A marriage counselor was giving a seminar to a room filled with people seeking marital advice…

— From Invest Like a Guru – How to Generate Higher Returns at Reduced Risk with Value Investing P. 39

… he projected his first slide, the key to a successful marriage, which showed just one phrase:

‘Love each other, forever.’

Participants started to shake their heads and said the sentiment was hard to put in practice. Then the marriage counselor put up his second slide, which said:

‘If you cannot do that, now you need to follow these four rules: (1) Compromise, tolerate, and forgive. (2) Make it a habit to compromise, tolerate, and forgive. (3) Pretend to be a fool. (4) Make that a habit, too.’

The participants grew more vocal, saying the four rules are impossible to follow. Waiting until they quieted down, the counselor put up his third slide, which said:

‘If you cannot follow these four rules, now you need to do these 16 things right: (1) Don’t lose your tempers at the same time. (2) Don’t yell unless it is an emergency. (3) When getting into an argument, let your spouse win. (4) Don’t let an argument last overnight. (5) Always be ready to apologize …’

After reading these, some laughed and some sighed. The counselor then showed his fourth slide, which said:

‘If you still cannot follow 16 rules, now you need to do these 256 things right…’ 

 

In a wiser, more self-aware society than our own, a standard question on any early dinner date would be: “And how are you crazy?”

New York Times

we have a bewildering array of problems that emerge when we try to get close to others. We seem normal only to those who don’t know us very well. In a wiser, more self-aware society than our own, a standard question on any early dinner date would be: “And how are you crazy?”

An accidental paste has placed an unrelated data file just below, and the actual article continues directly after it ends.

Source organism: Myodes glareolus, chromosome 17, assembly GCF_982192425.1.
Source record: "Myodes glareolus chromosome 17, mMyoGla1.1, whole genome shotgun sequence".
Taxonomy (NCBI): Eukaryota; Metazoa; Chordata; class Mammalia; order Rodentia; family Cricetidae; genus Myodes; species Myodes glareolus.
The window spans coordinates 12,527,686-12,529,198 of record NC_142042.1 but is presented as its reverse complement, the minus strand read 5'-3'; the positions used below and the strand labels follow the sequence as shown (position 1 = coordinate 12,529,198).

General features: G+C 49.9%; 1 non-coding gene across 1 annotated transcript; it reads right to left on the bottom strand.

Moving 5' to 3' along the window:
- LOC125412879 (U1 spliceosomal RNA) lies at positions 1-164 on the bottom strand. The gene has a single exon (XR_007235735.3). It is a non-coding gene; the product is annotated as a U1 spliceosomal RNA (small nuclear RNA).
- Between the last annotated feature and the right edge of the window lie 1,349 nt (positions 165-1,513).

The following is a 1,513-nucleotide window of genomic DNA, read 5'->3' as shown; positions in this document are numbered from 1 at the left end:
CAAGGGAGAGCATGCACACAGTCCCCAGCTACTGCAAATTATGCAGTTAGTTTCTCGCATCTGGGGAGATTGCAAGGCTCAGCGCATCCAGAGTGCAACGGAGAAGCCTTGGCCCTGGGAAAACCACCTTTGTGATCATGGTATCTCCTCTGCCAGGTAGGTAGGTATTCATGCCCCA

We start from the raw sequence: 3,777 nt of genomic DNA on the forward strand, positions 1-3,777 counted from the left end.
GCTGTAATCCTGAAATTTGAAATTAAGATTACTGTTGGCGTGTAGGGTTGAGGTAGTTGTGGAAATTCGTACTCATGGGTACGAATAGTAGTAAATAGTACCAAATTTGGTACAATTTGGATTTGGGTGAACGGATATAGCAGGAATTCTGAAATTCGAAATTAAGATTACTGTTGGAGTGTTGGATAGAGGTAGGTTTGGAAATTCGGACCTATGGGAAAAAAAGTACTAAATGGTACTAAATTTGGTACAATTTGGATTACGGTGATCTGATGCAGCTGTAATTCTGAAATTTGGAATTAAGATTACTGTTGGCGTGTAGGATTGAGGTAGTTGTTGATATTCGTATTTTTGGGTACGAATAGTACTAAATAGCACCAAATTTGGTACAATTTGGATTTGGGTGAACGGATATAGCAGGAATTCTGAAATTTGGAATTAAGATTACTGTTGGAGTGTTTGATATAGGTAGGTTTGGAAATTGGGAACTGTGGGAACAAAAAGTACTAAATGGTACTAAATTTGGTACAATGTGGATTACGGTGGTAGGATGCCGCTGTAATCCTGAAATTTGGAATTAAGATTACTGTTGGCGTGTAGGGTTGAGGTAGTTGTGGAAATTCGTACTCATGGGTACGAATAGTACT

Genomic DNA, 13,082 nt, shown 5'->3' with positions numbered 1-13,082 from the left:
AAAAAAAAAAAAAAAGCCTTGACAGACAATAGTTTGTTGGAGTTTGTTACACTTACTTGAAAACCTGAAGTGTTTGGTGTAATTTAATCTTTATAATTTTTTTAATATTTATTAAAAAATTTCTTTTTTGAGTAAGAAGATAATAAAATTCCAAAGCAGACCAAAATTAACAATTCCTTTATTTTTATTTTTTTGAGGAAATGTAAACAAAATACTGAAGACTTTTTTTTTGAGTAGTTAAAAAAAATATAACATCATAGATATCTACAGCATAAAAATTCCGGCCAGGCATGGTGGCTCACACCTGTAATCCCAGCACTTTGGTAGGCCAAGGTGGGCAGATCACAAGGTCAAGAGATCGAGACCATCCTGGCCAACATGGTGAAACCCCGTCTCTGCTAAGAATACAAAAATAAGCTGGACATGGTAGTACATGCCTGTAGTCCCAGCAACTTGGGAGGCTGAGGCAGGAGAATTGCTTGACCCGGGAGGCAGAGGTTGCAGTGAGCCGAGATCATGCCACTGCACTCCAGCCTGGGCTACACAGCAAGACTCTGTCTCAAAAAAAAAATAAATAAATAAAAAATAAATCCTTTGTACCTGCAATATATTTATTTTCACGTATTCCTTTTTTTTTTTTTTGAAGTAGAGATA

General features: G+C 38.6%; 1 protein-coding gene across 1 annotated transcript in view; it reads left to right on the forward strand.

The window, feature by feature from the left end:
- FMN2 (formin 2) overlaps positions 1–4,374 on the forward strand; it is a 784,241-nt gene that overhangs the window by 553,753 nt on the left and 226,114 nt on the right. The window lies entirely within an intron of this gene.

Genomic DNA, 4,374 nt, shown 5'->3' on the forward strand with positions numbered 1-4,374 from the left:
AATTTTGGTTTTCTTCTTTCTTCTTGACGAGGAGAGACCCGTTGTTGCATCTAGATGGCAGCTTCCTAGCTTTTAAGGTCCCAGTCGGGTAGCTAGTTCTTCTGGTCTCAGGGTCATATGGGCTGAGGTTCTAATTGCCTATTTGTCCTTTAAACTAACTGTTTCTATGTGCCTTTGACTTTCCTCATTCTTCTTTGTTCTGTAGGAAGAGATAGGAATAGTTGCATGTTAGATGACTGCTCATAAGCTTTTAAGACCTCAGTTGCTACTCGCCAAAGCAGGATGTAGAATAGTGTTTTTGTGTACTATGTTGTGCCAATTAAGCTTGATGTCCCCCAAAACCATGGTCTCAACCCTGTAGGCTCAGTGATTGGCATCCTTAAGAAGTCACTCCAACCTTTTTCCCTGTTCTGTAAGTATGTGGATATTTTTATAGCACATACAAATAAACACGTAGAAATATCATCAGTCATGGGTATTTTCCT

Mr. Buffett replied: “When you get to my age, you’ll really measure your success in life by how many of the people you want to have love you actually do love you … If you get to my age in life and nobody thinks well of you, I don’t care how big your bank account is, your life is a disaster …

The More You Give Love Away, the More You Get”

I’d like to end with my absolute favorite Buffett quote. His late wife, Susan, was a famously kind and loving person, and he has often said that marrying her was the most important decision he ever made. When Susan had cancer, he visited her in a hospital in San Francisco, then flew to Georgia to speak with a class of college students. According to Alice Schroeder’s book, The Snowball, the students asked him about his greatest success and his greatest failure.

Mr. Buffett replied: “When you get to my age, you’ll really measure your success in life by how many of the people you want to have love you actually do love you. I know people who have a lot of money, and they get testimonial dinners and they get hospital wings named after them. But the truth is that nobody in the world loves them. If you get to my age in life and nobody thinks well of you, I don’t care how big your bank account is, your life is a disaster.

“That’s the ultimate test of how you have lived your life. The trouble with love is that you can’t buy it. You can buy sex. You can buy testimonial dinners. You can buy pamphlets that say how wonderful you are. But the only way to get love is to be lovable. It’s very irritating if you have a lot of money. You’d like to think you could write a check: I’ll buy a million dollars’ worth of love. But it doesn’t work that way. The more you give love away, the more you get.”